The Komodo Dragon (Varanus komodoensis) by Claire Bullaro
Varanus komodoensis or the Komodo Dragon is the largest lizard in the world and is in the same family as other monitor lizards. The largest have weighed in at 165 kg and 3.1 meters in length. They are at the top of the food chain as there are no large mammals such as tigers or lions or other mammalian predators on the islands. They are carnivores, scavengers, and cannibalistic. Their habitat is tropical savannah forest with tall grasses and bushes. However they will range from lowlands to beaches to high ridges with an average home range of 1.9 square km.
Varanus and other monitor lizards have long necks with 9 cervical vertebrae (all other lizards have 8 or fewer), strong legs, long forked tongues, sharply pointed, serrated teeth, and, most likely, venom of some sort. They are good swimmers and can travel from island to island. They carry a huge variety of bacteria in their mouths without that affecting them and studies have been done on their blood to try to see just what it is that protects them from infection. It is currently believed that they also have some venom that may cause bitten prey to continue to bleed. In addition to carrion, Komodo Dragons will attack prey from the size of sheep, goats and pigs to horses, deer, and water buffalo – and other Dragons. Their hunting technique is to lie in wait until something gets close enough then lunge, grab with their formidable claws, and bite with sharp teeth. Generally anything that is attacked will be followed until it dies and then will be eventually completely eaten by the initial attacker or by others. They can eat 80% of their body weight at one feeding and 10% of their diet is young Komodo Dragons. They have an acute sense of smell and have even been known to dig up and eat buried corpses.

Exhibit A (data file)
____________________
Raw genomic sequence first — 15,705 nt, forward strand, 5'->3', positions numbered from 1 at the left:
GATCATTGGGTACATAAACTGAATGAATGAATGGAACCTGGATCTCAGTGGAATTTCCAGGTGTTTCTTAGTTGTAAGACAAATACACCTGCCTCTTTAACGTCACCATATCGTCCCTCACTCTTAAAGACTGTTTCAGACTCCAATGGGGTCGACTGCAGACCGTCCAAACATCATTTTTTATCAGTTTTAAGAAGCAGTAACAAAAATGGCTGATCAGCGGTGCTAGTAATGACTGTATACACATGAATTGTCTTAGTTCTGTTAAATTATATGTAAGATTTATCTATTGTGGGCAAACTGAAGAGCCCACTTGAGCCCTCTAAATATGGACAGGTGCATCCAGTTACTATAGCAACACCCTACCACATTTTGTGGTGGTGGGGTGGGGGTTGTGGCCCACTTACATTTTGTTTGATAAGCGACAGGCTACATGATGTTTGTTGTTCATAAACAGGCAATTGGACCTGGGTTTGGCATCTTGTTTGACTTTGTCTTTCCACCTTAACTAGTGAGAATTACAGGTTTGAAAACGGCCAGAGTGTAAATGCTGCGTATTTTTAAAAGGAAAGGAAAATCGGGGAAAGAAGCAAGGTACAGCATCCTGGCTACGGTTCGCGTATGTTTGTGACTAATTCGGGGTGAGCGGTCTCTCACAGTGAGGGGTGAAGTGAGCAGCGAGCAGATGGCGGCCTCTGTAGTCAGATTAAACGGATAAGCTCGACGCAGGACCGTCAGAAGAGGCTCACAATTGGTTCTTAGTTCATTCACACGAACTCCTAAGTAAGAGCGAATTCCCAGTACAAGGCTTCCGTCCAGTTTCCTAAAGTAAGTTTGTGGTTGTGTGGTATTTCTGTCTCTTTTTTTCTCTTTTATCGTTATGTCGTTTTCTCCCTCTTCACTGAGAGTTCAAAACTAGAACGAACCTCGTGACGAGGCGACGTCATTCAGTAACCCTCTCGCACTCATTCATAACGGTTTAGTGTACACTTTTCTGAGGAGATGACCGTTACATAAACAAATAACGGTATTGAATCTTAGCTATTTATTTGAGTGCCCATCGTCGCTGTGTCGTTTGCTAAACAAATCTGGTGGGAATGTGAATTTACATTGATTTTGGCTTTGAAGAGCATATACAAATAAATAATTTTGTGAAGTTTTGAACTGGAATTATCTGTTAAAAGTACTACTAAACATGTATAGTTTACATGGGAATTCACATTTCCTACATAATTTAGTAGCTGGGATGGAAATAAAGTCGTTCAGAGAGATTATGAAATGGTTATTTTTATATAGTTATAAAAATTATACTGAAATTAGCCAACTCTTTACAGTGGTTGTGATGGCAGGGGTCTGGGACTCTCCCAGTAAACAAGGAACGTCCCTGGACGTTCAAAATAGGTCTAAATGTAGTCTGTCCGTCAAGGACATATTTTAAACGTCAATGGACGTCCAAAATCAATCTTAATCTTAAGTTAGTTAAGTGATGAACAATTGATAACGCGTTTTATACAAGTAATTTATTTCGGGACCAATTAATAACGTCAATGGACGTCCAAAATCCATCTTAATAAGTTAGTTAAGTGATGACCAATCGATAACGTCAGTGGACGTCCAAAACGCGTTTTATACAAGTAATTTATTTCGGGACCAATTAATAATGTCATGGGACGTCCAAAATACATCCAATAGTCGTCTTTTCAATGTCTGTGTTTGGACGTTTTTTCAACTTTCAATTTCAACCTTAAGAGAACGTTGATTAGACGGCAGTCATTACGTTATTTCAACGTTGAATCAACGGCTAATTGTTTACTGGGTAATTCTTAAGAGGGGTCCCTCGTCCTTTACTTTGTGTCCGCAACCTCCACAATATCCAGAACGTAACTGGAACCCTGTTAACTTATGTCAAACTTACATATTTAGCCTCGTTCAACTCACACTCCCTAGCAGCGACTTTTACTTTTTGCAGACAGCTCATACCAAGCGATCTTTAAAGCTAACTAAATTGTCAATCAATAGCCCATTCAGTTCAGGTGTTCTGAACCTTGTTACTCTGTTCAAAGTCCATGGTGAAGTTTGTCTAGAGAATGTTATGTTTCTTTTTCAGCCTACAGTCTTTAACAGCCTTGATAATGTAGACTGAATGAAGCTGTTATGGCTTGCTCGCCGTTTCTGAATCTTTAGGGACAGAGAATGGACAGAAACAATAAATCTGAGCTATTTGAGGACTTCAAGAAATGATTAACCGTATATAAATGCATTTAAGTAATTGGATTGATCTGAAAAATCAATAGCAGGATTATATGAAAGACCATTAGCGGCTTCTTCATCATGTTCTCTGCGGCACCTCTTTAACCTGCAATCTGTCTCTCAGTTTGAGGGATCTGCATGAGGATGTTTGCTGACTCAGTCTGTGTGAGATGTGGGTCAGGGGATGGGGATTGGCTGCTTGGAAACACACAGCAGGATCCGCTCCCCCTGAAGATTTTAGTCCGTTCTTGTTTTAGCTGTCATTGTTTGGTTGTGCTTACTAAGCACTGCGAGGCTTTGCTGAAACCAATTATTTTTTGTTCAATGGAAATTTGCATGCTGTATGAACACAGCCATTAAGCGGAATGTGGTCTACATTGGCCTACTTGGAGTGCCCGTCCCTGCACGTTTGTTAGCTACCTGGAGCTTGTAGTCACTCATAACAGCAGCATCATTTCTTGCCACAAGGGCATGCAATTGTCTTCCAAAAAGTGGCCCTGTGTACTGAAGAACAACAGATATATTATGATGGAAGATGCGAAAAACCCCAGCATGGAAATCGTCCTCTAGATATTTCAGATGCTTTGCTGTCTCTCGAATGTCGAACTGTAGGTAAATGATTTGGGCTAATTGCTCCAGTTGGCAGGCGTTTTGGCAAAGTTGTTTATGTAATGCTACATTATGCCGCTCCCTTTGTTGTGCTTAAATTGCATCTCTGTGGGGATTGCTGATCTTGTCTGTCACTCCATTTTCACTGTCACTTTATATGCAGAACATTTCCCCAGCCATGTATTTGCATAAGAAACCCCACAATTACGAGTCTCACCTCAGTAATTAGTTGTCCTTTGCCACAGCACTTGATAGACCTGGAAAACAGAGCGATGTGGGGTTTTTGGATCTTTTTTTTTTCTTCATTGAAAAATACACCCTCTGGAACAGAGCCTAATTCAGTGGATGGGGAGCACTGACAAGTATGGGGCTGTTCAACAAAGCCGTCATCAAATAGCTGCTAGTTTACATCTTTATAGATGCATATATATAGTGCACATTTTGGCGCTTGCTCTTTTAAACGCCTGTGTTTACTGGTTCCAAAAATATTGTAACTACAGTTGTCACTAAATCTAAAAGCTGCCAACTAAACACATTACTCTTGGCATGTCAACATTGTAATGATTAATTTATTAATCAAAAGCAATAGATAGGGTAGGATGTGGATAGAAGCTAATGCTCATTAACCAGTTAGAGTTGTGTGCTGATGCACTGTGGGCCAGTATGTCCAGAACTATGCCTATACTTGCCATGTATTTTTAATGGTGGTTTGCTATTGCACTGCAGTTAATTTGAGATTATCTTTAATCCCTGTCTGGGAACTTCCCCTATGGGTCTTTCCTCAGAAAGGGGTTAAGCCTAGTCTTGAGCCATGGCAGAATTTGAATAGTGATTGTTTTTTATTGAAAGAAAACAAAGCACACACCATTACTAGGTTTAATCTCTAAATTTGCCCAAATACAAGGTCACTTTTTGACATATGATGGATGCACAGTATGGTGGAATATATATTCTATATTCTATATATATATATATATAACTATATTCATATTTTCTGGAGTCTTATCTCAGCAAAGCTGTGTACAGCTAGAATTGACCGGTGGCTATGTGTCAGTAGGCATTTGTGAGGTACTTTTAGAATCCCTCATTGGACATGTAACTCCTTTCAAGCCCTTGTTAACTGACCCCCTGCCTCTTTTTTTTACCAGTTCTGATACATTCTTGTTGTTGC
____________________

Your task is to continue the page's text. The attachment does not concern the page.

Males will fight for dominance and for mating rights by standing upright and wrestling. Their skin is reinforced by bony plates called osteoderms, protecting them with a kind of internal armor. Females may be slightly smaller but there is no great physical distinction between the sexes. Adults are at least five years old before they are sexually mature. Females can produce viable eggs without mating. The female will lay up to 30 eggs in the early fall to avoid the hottest season and will bury them in the earth. She may stay nearby, lying on top of the buried eggs for a time but there is no evidence of care once the eggs hatch after 8 months. As soon as the young emerge, weighing only about 100 grams, they are subject to predation by other animals including adult dragons. Those surviving will immediately head to trees and climb up. Juveniles will eat grasshoppers, eggs, beetles, geckos, birds and small mammals. When they get large enough they will begin to return to the ground as they hunt larger food and are more capable of escaping predation.
Komodos will dig a den of sorts to escape the heat of the day and shelter in at night or during rains. As with most reptiles, they cannot easily regulate their body temperature. Their preferred temperatures are in the mid-30 degree C range and high humidity. Their life span is not completely known but may be up to 30 years in the wild, much shorter in captivity. While Komodos are in important tourism draw they are listed as endangered on the CITES list due to prey depletion, human encroachment on their habitat, and poaching.